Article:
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Guest liquibyte

New Power Supply

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Guest liquibyte

So redwire keeps talking to me about this new power supply over at youtube and I thought I'd draw a schematic and board out because the guy hasn't seen fit to publish anything downloadable or static, just videos.

I don't like video tutorials because they aren't searchable so I don't know if the transformer represented is the right rating.  I just did a freeze frame of the video in HD and a screenshot of the schematic and went from there.

I do, however, get a kick out of working with schematics and turning them into boards and this one was fun.  I've kept the big parts and the parts that get hot off the board so what we have is the control circuitry.  I managed to get this board down to a 5cm square which was really challenging and took me two tries.  This could be made really tiny if surface mount parts were used.

I have not built this yet and can't tell you if it works right or how it performs and I'm just putting it here in the hopes that someone might find it useful since schematics or boards don't seem to have been published for it.  I eventually plan on doing some testing with this to see how it works but right now I've been busy with the other one in the big thread(s).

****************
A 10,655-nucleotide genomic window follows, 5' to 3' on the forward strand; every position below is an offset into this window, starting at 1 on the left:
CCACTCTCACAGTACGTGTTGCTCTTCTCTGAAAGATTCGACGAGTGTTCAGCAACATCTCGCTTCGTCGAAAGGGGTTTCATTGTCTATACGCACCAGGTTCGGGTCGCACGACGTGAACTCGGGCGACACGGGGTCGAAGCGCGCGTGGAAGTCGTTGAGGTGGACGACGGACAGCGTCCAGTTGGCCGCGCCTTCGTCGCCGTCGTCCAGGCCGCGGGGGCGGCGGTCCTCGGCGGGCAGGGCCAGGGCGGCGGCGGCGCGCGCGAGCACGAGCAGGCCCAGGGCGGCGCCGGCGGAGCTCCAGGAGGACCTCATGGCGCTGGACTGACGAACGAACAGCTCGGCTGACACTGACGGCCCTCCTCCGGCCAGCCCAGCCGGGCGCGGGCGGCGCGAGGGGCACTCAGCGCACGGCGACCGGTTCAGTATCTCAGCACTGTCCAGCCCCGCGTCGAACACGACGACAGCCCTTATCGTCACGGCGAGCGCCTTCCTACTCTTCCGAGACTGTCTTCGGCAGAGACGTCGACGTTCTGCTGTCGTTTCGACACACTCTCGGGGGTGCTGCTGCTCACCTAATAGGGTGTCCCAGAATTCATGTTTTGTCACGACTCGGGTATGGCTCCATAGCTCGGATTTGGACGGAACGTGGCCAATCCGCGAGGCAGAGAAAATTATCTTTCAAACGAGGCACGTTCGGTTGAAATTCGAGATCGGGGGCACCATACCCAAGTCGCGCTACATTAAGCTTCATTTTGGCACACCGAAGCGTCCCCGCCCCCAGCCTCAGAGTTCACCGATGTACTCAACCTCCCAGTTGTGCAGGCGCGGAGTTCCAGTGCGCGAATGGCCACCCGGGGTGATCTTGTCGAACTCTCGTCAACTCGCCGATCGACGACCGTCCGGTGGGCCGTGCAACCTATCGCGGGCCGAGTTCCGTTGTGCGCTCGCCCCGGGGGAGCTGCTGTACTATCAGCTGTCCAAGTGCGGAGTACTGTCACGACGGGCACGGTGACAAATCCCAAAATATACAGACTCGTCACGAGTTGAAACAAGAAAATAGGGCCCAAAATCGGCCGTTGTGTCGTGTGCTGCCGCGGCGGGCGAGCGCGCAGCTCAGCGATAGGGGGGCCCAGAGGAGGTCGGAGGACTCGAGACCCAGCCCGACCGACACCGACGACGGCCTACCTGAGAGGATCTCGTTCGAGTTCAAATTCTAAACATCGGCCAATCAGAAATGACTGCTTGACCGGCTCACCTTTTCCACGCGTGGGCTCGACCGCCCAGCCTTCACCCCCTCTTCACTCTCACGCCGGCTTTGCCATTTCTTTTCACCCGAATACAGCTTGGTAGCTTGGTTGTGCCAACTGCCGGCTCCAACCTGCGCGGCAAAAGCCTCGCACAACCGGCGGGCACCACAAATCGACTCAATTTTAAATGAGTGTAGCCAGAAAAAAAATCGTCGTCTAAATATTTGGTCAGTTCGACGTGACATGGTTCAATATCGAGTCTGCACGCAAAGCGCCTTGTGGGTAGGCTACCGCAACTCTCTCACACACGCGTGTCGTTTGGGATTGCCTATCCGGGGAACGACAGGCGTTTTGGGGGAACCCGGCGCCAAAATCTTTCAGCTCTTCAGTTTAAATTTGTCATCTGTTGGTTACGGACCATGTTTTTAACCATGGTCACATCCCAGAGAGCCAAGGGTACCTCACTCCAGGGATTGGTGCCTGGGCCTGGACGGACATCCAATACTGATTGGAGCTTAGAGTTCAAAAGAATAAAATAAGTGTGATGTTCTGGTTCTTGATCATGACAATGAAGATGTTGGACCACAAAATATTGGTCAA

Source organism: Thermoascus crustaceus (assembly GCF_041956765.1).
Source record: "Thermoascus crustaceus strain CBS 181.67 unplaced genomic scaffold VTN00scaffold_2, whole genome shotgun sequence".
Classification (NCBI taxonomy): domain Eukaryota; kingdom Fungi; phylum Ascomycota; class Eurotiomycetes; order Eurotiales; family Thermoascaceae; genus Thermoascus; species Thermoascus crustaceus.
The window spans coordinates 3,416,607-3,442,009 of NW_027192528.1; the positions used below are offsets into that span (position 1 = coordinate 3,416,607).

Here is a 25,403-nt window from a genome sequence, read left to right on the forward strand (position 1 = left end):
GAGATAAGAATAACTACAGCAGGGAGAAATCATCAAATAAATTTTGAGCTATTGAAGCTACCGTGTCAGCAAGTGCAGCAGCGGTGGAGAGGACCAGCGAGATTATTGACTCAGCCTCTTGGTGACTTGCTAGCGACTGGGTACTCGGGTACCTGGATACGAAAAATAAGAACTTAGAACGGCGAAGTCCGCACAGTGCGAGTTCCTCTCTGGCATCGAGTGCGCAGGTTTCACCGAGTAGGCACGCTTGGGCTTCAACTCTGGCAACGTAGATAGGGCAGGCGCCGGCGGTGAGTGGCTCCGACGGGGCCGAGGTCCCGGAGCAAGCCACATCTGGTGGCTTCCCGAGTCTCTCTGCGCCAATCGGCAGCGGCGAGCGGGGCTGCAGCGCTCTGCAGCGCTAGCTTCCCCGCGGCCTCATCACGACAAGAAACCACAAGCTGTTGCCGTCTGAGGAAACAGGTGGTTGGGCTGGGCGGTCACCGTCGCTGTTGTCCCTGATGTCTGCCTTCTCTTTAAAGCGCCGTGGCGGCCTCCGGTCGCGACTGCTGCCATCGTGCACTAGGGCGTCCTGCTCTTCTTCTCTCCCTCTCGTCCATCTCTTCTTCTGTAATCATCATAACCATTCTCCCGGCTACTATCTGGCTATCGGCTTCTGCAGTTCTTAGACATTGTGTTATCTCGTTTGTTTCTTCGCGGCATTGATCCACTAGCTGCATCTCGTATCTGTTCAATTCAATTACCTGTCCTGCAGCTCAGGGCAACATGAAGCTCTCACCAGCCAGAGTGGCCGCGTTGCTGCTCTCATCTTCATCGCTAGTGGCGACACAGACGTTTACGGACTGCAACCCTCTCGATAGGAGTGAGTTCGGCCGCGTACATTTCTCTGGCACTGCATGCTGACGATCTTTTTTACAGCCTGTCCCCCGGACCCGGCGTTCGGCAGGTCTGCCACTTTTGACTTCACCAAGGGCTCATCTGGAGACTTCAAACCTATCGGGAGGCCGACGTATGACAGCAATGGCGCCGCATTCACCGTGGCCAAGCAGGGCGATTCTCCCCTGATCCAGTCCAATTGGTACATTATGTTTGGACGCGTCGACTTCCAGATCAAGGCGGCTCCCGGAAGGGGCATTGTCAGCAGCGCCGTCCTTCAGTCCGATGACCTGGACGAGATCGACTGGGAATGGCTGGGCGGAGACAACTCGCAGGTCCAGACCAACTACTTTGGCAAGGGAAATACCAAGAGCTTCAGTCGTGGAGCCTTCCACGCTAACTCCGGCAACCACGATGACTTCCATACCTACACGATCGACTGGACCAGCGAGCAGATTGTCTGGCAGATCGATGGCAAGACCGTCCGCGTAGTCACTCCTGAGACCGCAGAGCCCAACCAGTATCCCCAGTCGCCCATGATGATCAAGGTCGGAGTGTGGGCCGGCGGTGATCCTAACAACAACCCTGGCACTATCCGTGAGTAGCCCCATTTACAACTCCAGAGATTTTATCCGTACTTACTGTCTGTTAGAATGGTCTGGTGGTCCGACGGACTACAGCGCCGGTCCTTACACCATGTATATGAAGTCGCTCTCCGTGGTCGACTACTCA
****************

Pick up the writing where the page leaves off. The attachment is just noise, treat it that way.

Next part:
Anyway, here are pics of the board and schematic and the .brd and .sch Eagle files zipped up for your consideration.

Youtube links to each section:
Part 1
Part 2
Part 3
Part 4
Part 5
Part 6

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ps.zip

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I also sketched this a few days ago up but your Eagle skills are much better.  Please check on the following items:

1. The LM358N has a range of 3V-32V which is out side of the needed operating range of the voltage sense amplifier.  Suggest using a TLE2141.